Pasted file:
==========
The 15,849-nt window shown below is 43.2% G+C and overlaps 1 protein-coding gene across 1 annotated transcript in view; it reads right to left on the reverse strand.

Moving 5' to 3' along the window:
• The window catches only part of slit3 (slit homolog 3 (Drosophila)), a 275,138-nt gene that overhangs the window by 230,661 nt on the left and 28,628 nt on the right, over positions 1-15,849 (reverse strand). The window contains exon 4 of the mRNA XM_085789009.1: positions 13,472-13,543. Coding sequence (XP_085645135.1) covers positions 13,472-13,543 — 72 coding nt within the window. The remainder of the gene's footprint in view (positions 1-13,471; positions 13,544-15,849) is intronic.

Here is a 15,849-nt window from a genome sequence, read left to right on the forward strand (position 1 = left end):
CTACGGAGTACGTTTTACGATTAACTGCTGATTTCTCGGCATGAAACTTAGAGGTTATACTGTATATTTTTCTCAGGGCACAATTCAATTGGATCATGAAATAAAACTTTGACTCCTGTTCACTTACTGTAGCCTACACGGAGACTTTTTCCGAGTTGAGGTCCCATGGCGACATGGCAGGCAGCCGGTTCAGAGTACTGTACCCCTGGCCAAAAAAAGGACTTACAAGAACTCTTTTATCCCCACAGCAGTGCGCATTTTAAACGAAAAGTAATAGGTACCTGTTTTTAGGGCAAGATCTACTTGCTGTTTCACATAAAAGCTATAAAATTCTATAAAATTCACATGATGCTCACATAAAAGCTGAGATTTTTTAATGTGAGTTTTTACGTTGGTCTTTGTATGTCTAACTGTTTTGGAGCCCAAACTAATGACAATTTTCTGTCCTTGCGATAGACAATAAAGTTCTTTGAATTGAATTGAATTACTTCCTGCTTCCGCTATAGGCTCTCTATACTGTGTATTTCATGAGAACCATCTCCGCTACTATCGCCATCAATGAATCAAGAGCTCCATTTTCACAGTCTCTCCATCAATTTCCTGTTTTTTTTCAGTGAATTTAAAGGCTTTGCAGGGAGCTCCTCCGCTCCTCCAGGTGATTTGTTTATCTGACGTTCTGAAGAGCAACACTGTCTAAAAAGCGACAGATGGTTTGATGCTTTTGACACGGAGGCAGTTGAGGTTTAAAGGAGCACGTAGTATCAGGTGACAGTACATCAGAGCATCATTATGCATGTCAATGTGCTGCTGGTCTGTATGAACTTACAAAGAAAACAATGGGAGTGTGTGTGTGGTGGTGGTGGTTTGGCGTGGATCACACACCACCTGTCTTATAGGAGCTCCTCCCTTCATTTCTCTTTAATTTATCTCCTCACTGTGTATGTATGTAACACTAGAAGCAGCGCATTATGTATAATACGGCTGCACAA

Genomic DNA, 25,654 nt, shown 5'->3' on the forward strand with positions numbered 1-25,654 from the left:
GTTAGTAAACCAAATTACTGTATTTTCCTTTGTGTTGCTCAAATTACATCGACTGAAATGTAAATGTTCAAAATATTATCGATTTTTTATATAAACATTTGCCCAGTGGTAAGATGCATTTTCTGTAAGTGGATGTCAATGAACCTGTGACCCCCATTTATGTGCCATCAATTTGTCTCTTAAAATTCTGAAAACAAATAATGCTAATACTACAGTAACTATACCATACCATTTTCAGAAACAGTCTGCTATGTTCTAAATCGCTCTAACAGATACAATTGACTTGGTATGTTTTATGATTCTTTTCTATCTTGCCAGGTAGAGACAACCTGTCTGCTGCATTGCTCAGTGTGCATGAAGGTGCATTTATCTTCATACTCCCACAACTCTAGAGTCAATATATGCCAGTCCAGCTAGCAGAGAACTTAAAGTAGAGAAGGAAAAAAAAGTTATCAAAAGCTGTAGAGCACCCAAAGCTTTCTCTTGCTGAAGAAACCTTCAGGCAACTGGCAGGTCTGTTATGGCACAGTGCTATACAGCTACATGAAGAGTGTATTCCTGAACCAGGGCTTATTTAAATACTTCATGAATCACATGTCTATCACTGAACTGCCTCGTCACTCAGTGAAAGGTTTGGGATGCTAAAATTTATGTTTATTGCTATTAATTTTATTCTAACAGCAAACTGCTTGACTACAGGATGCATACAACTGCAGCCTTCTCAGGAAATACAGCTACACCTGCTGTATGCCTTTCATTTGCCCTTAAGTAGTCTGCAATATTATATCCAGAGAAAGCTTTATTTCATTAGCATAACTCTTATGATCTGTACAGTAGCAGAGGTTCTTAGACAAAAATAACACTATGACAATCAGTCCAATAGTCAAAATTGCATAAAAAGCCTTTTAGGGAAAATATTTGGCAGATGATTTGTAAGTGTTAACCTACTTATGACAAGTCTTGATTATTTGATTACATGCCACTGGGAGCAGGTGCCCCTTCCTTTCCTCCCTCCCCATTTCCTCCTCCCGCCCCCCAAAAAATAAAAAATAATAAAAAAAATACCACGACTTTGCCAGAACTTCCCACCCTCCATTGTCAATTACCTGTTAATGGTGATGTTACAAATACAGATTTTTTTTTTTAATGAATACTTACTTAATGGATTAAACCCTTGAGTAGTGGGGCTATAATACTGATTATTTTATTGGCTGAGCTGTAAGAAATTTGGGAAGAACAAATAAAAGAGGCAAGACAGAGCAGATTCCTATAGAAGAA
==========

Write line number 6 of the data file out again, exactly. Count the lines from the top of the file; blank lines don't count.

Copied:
Genomic DNA, 25,654 nt, shown 5'->3' on the forward strand with positions numbered 1-25,654 from the left: